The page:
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Done Growed Up (Apron Strings Trilogy) (Volume 2) Paperback – May 26, 2016
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Reading Done Growed Up proves a genuinely enriching experience. It will make you laugh out loud, it may well make you cry, but above all it will remind you that the true measure of our humanity is how we live our life on a day-to-day basis. An exceptional read by any standard, it is recommended without reservation. ~Book Viral
KIRKUS Review:In this second installment of a historical fiction trilogy, a couple's divorce results in repercussions for all the members of the Mackey family in 1963 Virginia. Twelve-year-old Sallee Mackey is coping well since her parents Joe and Ginny split up, in part because she's fond of her dad's new friend, Linda. But little sister Helen's too nervous to even discuss their father's place while at home with Ginny, and older brother Gordy has turned into a perpetually angry teen. Stuart, however, the oldest of the three girls, initially living with Joe, is ready to leave Charlottesville behind for a New York City college, particularly when she thinks Joe's getting married--not to Linda, but to Rosemary. Ginny's drinking, meanwhile, is getting out of hand, and she earns Sallee's wrath after she insults Linda, prompting the girl to try some profanity (really just one word, but the worst one), courtesy of her older sister. When Sallee's hospitalized with a serious illness, Ginny works at controlling her alcoholism, but problems for the Mackeys unfortunately continue. Gordy, not keen to the possibility of moving to another home, runs away, and Joe, in New York to check on Stuart's academic probation, discovers something much worse going on with his daughter. Joe eventually realizes he's still in love with Ginny, but she may not so willingly take him back. As in Morony's (Apron Strings, 2014) previous novel, maid Ethel is the family's glue. The kids sometimes seem more worried about hurting her than their mom, while endearing Ethel readily provides love and endless hugs. Even her husband, Early, contributes, making an attempt to set Gordy straight. Delving into Joe and Ginny's troubled lives eases the story's tension, especially because they're largely at fault for the Mackeys' turmoil. Joe's father, for one, was a heroin addict, and Ginny learns an unsettling fact about her background that she may want to keep secret.Morony adeptly handles the various perspectives, making it difficult to specify a protagonist, and the title, though playful, can apply to more than one character. The author likewise teases events from her earlier tale without echoing said narrative, which will surely appeal both to series newbies and returnees. A profound family melodrama that's surprisingly upbeat, thanks to the always reliable maid.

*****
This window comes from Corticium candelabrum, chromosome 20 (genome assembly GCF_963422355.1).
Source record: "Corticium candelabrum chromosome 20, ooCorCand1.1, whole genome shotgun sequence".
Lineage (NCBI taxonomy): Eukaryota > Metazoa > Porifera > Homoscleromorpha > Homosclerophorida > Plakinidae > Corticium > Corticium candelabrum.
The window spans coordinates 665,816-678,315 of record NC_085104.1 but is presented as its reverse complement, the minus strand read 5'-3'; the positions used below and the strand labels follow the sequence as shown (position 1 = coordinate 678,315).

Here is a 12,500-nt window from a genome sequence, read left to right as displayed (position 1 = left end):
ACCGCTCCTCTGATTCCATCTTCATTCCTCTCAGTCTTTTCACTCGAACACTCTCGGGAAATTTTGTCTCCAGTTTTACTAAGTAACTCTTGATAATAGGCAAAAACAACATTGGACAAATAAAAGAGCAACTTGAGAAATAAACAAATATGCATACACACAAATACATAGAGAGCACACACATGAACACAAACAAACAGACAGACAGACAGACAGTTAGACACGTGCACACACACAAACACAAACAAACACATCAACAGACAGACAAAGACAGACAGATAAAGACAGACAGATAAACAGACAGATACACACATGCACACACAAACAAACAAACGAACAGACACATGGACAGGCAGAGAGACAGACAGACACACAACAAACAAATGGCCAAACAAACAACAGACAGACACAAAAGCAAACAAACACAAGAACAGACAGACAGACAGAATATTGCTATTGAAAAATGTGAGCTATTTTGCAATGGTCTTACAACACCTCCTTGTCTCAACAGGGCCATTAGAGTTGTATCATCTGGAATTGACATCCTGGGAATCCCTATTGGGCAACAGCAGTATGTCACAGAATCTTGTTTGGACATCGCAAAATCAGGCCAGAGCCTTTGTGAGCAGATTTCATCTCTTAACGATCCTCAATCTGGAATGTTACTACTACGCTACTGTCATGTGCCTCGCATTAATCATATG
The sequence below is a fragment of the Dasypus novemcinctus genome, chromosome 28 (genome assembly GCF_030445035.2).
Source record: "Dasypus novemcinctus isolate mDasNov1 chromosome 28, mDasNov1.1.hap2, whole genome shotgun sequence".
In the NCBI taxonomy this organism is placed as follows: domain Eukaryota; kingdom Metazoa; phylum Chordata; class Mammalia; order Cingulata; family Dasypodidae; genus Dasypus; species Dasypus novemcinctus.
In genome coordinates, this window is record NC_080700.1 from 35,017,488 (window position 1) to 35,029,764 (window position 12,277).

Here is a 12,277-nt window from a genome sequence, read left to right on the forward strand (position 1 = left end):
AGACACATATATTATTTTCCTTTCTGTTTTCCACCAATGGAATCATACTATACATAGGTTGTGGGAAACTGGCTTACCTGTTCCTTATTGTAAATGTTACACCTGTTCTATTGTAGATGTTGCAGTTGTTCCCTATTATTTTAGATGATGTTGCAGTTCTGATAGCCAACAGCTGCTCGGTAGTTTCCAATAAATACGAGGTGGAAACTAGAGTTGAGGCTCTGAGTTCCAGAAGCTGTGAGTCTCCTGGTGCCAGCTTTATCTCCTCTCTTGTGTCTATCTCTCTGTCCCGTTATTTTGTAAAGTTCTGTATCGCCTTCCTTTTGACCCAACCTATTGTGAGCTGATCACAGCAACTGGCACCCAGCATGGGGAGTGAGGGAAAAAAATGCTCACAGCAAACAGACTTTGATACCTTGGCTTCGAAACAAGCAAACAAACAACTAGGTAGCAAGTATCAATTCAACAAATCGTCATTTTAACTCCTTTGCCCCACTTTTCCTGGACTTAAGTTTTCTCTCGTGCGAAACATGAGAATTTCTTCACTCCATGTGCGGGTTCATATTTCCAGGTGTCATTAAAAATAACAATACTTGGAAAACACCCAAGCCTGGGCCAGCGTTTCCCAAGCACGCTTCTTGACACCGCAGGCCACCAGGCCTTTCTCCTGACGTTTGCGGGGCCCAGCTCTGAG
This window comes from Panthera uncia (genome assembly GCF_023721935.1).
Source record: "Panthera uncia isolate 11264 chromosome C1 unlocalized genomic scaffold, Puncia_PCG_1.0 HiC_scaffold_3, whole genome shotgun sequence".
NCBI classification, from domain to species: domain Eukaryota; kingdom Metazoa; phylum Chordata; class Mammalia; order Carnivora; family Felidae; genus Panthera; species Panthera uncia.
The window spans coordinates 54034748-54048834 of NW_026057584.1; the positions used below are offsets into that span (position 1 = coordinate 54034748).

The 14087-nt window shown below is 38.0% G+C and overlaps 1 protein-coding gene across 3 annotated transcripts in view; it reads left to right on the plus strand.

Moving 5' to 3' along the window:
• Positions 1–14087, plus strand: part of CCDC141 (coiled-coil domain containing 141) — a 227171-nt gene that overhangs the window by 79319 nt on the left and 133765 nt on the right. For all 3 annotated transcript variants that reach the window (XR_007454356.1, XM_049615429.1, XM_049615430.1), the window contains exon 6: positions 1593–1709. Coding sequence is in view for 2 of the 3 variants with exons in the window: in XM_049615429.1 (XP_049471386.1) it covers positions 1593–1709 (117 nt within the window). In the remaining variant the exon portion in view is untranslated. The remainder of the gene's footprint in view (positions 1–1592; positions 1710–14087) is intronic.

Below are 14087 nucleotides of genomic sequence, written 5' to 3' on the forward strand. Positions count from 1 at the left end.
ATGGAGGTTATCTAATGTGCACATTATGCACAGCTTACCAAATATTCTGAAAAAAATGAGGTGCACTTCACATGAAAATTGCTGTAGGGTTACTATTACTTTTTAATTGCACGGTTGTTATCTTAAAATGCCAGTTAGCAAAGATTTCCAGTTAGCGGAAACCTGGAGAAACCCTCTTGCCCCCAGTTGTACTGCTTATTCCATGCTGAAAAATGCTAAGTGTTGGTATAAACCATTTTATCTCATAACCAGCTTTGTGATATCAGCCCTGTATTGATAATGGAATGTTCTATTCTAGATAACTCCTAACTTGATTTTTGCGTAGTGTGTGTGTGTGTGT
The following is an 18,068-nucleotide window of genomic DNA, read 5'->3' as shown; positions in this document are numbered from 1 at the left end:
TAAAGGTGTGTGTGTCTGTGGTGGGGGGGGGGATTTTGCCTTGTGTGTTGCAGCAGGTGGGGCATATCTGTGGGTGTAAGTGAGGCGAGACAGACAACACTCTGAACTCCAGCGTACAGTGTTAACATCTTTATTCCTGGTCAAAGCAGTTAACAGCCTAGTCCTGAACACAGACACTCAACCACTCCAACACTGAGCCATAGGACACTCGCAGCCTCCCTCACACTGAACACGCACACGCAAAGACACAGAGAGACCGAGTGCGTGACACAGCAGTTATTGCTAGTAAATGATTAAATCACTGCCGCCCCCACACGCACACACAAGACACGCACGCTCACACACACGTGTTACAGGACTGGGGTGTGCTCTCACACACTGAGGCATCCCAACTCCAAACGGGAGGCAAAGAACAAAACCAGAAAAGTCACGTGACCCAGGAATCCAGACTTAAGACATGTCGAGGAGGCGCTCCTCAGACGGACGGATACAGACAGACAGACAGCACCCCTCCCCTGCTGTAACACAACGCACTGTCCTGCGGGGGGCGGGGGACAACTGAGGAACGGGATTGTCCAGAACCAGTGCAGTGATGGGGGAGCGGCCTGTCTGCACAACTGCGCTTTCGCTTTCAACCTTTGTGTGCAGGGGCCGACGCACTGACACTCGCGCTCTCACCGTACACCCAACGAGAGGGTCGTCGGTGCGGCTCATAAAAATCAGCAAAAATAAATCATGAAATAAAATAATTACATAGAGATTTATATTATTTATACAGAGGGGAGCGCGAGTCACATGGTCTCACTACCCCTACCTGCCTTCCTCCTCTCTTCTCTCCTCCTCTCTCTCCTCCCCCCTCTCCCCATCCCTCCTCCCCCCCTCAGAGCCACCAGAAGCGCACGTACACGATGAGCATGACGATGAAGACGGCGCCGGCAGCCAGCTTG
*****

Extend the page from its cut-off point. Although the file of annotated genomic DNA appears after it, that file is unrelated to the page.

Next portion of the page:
Although the middle volume of a three novel story arc (volume one being "Apron Strings"), Mary Morony's "Done Growed Up" is a complete and deftly crafted tale in and of itself. Enthusiastically recommended for community library General Fiction collections. ~ Midwest Review
From the Author
Experience taught me much about the human heart and the redemptive power of love. I have lived a life chock full of life lessons and I want to share them. I hope my readers will enjoy the characters I created, learn from their challenges and revel in their triumphs!
Top customer reviews
The story line is so authentic and interesting, bringing out the personalities of her characters.
A must read for everyone of all ages.
And now Mary continues her epic story with Volume 2 of her Apron Strings Trilogy with an even finer and more polished novel DONE GROWED UP. The story picks up where Volume 1 left off and is best condensed on the provided synopsis: ‘When we last left the Mackey Family in the late 1950s, their lives were in turmoil. Divorce, alcoholism, racism, death, puberty - what WEREN'T they dealing with? Ethel, a black maid in a racist world - the true heart and soul of the Mackey Family, is the children’s only constant as she fights her own numerous demons. Twelve-year-old Sallee struggles to understand the world with little enlightenment from the adults around her. Her older sister Stuart, a college student New York City, finally escaped the South and drama of her family only to succumb to the terrible temptations of urban life; Gordon, a 14 year old boy feeling anger and hatred as he begins to slowly realize the harsh reality of the people and world around him; while Ginny, newly divorced mother of four, finds that she's not the spoiled princess she once was. She is overwhelmed with responsibility, feelings of abandonment, and alcoholism. Joe, Ginny’s ex, and the children’s father, revels in new-found wealth and popularity with women, yet yearns for family and simpler times.’
There could not be a more propitious time to bring this story to the public’s attention as racism is still front and center, but he manner in which Mary addresses history is personal and that makes it even more poignant. Grady Harp, June 16